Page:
It is interesting to observe that this model is still piecewise constant with axis-aligned decision boundaries everywhere, but it can now successfully deal with the XOR problem thanks to the second step of the pipeline that can model the interactions between the features transformed by the first step.

We can also combine the spline transformation with a kernel approximation:

from sklearn.kernel_approximation import Nystroem

classifier = make_pipeline(
    SplineTransformer(n_knots=5),
    Nystroem(kernel="rbf", gamma=1.0, n_components=100),
    LogisticRegression(),
)
classifier
Pipeline(steps=[('splinetransformer', SplineTransformer()),
                ('nystroem', Nystroem(gamma=1.0)),
                ('logisticregression', LogisticRegression())])
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plot_decision_boundary(classifier, title="Spline + RBF Nystroem classifier")
../_images/5a484cc4296e0b9d114d15b5c68ac4c20e50bff85ecd9a1f3a5633cd3b635e3c.png

The decision boundary of this pipeline is smooth, but with axis-aligned extrapolation.

Depending on the task, this can be considered an advantage or a drawback.

Summary and take-away messages#

  • Linear models such as logistic regression can be used for classification on non-linearly separable datasets by leveraging non-linear feature engineering.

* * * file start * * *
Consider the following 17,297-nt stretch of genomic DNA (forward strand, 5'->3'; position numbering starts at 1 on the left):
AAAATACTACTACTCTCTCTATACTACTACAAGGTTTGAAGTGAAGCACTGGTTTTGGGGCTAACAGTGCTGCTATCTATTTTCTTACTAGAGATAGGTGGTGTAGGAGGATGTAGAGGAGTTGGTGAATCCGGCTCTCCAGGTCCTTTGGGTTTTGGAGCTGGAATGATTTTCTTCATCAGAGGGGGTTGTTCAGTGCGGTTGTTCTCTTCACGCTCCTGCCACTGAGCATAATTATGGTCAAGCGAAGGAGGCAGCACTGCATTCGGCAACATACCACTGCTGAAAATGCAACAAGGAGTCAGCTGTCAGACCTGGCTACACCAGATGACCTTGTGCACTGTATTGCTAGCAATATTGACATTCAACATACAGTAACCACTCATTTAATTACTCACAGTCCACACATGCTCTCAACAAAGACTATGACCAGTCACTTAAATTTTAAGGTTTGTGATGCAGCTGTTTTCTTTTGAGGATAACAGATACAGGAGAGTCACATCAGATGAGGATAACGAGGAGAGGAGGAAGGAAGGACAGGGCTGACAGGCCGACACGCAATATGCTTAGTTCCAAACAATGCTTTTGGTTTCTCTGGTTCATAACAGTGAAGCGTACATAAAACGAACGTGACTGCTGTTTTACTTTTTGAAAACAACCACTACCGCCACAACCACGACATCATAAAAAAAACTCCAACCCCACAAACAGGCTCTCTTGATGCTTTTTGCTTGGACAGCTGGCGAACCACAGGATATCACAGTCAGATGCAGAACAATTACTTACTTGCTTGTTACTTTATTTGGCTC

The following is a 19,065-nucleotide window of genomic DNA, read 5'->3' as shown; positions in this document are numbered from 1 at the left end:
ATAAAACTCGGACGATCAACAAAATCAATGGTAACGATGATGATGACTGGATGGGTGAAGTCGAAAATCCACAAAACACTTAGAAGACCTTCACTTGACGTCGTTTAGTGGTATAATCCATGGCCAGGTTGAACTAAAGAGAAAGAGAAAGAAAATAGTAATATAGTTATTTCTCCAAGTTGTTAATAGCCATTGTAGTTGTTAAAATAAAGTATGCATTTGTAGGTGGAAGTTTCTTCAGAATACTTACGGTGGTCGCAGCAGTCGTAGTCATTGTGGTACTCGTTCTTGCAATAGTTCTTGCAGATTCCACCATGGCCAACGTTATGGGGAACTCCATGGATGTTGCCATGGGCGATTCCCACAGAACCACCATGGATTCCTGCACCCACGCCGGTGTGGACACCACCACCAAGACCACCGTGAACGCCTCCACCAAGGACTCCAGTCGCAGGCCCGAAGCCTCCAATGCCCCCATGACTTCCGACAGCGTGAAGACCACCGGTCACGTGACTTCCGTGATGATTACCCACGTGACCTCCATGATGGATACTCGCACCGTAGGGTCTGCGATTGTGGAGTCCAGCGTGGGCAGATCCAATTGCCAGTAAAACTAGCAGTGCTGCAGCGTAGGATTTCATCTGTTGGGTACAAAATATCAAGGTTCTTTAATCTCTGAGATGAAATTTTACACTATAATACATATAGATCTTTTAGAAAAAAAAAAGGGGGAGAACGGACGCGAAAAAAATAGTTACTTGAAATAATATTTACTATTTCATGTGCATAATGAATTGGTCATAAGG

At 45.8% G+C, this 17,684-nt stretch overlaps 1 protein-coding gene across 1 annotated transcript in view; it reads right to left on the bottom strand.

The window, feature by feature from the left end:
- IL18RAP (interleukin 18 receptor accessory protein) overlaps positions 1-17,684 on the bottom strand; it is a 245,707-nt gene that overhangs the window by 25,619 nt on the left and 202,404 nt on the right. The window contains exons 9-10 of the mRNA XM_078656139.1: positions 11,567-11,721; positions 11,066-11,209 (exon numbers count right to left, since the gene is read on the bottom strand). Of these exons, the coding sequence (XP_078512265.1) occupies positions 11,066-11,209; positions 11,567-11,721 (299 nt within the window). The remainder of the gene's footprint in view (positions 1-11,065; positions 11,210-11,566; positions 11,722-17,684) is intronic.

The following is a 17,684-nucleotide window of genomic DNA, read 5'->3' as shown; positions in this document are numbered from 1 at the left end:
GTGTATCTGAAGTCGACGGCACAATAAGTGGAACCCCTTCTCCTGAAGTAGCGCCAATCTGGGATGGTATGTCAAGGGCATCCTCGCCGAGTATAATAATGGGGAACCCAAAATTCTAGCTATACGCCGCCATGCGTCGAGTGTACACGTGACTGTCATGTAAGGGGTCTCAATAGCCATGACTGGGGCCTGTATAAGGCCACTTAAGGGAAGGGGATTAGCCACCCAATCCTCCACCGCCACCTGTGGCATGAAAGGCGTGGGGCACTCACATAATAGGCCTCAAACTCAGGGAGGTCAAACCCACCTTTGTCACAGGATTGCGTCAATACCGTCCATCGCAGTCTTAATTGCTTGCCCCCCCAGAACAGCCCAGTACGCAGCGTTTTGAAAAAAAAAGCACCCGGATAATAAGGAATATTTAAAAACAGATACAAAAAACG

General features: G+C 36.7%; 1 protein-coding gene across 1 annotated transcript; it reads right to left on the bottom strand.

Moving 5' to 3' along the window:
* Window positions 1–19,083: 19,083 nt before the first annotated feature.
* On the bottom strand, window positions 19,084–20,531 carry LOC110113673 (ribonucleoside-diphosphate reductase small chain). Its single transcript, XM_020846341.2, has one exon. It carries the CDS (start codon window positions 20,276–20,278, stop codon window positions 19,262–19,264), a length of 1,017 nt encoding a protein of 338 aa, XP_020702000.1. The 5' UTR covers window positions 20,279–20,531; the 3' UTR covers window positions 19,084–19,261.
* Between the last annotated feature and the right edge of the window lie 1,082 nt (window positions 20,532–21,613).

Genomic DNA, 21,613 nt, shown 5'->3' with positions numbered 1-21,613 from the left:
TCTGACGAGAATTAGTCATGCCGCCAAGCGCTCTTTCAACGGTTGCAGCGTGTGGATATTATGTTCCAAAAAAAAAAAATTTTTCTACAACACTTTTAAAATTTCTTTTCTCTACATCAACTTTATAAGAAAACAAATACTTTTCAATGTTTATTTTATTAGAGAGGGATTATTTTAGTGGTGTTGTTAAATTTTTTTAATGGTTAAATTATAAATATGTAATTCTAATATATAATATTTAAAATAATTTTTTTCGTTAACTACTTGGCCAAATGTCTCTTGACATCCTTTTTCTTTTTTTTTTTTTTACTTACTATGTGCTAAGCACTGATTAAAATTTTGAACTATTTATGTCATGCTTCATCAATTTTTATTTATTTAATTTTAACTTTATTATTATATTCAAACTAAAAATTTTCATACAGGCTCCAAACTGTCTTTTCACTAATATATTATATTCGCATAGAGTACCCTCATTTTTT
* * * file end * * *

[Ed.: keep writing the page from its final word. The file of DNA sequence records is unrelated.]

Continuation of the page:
• Transformers such as KBinsDiscretizer and SplineTransformer can be used to engineer non-linear features independently for each original feature.

  • As a result, these transformers cannot capture interactions between the orignal features (and then would fail on the XOR classification task).

  • Despite this limitation they already augment the expressivity of the pipeline, which can be sufficient for some datasets.

  • They also favor axis-aligned decision boundaries, in particular in the low density regions of the feature space (axis-aligned extrapolation).

  • Transformers such as PolynomialFeatures and Nystroem can be used to engineer non-linear features that capture interactions between the original features.

  • It can be useful to combine several feature engineering transformers in a single pipeline to build a more expressive model, for instance to favor axis-aligned extrapolation while also capturing interactions.

  • In particular, if the original dataset has both numerical and categorical features, it can be useful to apply binning or a spline transformation to the numerical features and one-hot encoding to the categorical features. Then, the resulting features can be combined with a kernel approximation to model interactions between numerical and categorical features. This can be achieved with the help of ColumnTransformer.

In subsequent notebooks and exercises, we will further explore the interplay between regularization, feature engineering, and the under-fitting / overfitting trade-off.

But first we will do an exercise to illustrate the relationship between the NystrΓΆm kernel approximation and support vector machines.